6. “In your report you rely in part on your review of pharmacy notes, is that true?”
  7. “Are you qualified to opine about medications?” “How?”

Consultant Becomes A Disclosed Expert Witness: Role, Services, and Transition

Attorneys might consider asking the expert-consultant to perform an IME (Independent Medical Exam) and produce an expert report (not Expert Witness report) so the attorney is better informed. As a consultant, an attorney should research if such findings are protected by attorney-client privilege with powerful benefits to trial strategy.

The question remains if the expert-consultant is later disclosed as an Expert Witness, are the IME and report considered discoverable Expert Witness opinion?  Might there be a way for the parties to agree to the admissibility of a consultant’s opinions?

Whether Consultant or Disclosed Expert Witness, the Forensic Psychiatrist may be able to render valuable testimony:

Opine about the plaintiff or defendant in particular.

  • Educate the fact-finder on psychiatric subject matters such as Emotional Distress, diagnosed psychiatric conditions like Depression, PTSD or Anxiety Disorders—not surprising after a trauma.
  • Findings and opinions based on material obtained by the Expert including an IME (see reference to agreement above.)
  • State of mind of plaintiff or defendant.

Crossing the Line

Protections for a consulting-expert and limits for a disclosed Expert Witness require an attorney to ensure the line between what the Expert knows from being a consultant doesn’t infiltrate Expert opinion or testimony.

The Disclosed Expert Witness

There are times when an attorney will like to convert the consulting expert to a testifying expert witness.

Ethically, it is incumbent on an Expert Witness to be impartial and independent. The primary role is to provide an independent opinion and not necessarily to assist attorneys on winning their case.  Rules of Evidence apply to the role and restrictions on an Expert Witness.  As stated, attorney-client privilege may not apply, and communications might be subject to discovery. Attorneys are responsible for knowing the Federal and State law on this issue, so no barriers are crossed.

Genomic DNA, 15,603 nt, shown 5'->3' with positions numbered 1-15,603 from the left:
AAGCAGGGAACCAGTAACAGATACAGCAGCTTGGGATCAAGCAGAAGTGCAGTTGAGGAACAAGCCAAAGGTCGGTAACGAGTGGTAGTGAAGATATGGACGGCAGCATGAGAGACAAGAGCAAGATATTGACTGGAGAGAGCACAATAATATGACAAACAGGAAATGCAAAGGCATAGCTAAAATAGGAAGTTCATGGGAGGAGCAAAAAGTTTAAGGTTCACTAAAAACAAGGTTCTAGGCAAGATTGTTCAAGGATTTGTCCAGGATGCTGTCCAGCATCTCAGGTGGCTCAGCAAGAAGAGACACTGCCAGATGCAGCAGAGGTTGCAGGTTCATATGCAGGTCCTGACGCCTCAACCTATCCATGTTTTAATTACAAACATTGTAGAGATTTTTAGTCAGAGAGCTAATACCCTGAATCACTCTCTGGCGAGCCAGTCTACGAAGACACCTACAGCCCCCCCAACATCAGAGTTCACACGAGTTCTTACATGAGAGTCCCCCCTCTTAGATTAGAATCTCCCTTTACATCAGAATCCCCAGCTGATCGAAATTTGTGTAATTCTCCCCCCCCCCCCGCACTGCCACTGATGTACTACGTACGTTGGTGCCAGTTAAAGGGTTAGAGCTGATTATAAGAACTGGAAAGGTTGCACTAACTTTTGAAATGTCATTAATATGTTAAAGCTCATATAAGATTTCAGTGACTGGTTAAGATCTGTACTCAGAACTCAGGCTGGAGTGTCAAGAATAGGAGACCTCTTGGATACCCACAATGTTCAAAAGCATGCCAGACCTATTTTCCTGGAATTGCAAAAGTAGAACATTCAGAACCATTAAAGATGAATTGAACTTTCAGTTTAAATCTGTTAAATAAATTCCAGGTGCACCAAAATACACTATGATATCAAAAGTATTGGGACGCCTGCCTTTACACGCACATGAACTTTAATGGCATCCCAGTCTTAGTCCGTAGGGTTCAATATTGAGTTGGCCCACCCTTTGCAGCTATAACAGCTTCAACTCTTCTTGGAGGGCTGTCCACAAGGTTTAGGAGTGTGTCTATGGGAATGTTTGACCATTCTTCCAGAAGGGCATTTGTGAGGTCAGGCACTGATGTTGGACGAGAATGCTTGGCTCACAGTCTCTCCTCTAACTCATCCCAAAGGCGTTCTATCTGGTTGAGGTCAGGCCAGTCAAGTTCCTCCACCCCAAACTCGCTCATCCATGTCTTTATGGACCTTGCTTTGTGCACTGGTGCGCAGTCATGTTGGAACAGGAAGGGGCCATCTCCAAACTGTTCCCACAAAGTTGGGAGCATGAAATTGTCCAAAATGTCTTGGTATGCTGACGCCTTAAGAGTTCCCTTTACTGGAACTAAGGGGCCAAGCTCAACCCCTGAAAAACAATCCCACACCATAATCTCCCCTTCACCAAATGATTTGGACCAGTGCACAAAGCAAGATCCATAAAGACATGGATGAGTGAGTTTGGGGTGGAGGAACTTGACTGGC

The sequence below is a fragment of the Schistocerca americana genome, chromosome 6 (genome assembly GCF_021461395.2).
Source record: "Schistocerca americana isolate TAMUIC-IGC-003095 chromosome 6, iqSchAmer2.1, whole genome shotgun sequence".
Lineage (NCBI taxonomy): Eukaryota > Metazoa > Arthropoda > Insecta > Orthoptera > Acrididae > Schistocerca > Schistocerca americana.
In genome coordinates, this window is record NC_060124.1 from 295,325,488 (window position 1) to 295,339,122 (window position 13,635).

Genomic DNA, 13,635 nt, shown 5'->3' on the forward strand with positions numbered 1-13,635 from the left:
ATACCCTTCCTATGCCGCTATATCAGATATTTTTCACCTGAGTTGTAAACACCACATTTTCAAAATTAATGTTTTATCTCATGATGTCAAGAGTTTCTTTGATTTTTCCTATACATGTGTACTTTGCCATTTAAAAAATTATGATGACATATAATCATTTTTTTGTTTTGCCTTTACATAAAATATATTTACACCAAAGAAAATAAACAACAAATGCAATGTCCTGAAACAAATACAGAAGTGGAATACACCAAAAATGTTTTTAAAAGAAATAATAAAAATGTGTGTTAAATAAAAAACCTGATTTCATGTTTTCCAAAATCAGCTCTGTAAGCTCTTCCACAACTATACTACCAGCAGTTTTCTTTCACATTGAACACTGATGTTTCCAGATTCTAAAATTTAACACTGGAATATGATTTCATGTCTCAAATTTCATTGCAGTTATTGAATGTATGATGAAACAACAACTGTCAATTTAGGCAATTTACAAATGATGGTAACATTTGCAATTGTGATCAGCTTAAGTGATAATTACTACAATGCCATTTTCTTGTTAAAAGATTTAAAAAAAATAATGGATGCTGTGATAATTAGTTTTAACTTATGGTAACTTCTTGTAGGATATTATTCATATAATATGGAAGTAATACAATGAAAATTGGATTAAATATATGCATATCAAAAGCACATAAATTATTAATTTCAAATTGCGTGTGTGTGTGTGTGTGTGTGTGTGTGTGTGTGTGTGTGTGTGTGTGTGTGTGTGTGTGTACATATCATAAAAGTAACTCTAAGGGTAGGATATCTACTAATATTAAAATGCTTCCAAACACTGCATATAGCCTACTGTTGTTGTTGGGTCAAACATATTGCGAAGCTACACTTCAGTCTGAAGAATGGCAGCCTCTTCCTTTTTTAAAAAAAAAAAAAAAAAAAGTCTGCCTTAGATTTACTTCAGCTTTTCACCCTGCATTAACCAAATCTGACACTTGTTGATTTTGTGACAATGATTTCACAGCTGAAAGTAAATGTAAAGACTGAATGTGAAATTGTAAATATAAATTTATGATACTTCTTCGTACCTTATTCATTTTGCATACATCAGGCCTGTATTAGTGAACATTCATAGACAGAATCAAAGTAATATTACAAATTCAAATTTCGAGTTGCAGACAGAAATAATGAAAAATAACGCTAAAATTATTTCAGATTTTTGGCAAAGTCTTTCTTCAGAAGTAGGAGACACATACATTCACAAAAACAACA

One Experience as a Consulting Expert

I was retained by a defense attorney who assists capital defendants. The attorney requested I perform a psychiatric evaluation to determine the current mental state of his client. He also asked me to inquire why his client would not accept a plea bargain and if there was any psychiatric reason for this. The attorney reported my input made a significant difference to his understanding of his client and the direction of the case.

Invaluable Information You Can Only Get From an Expert

A Forensic Psychiatrist or Psychologist brings invaluable experience and understanding to a case that cannot be obtained any other way. The earlier you engage a consulting-expert, the greater the lead-time to develop your client’s case and offer the most effective representation. Attorneys who retain the resources of a consulting-expert will find they have a leg-up over the other side.


Here are a few interesting articles and blogs to inspire inquiry about the differences between a consulting-expert and a disclosed Expert Witness. Caveat: I am not an attorney and cannot verify they are legally accurate.

Expert Witness Disclosure: Avoiding Exclusion (Ryskamp, ExpertInstitute)

What are the differences between an expert witness and a consulting expert (Forensis Group Blog)

Expert Witness Disclosure Rules: Consulting vs. Testifying Experts (Funk, ExpertInstitute)

  1. I am not an attorney and I defer to counsel any legal questions about what is or is not subject to attorney-client privilege or discovery. Any statements in this article on that topic are secondary and not meant to be legally conclusory.
  2. Ibid.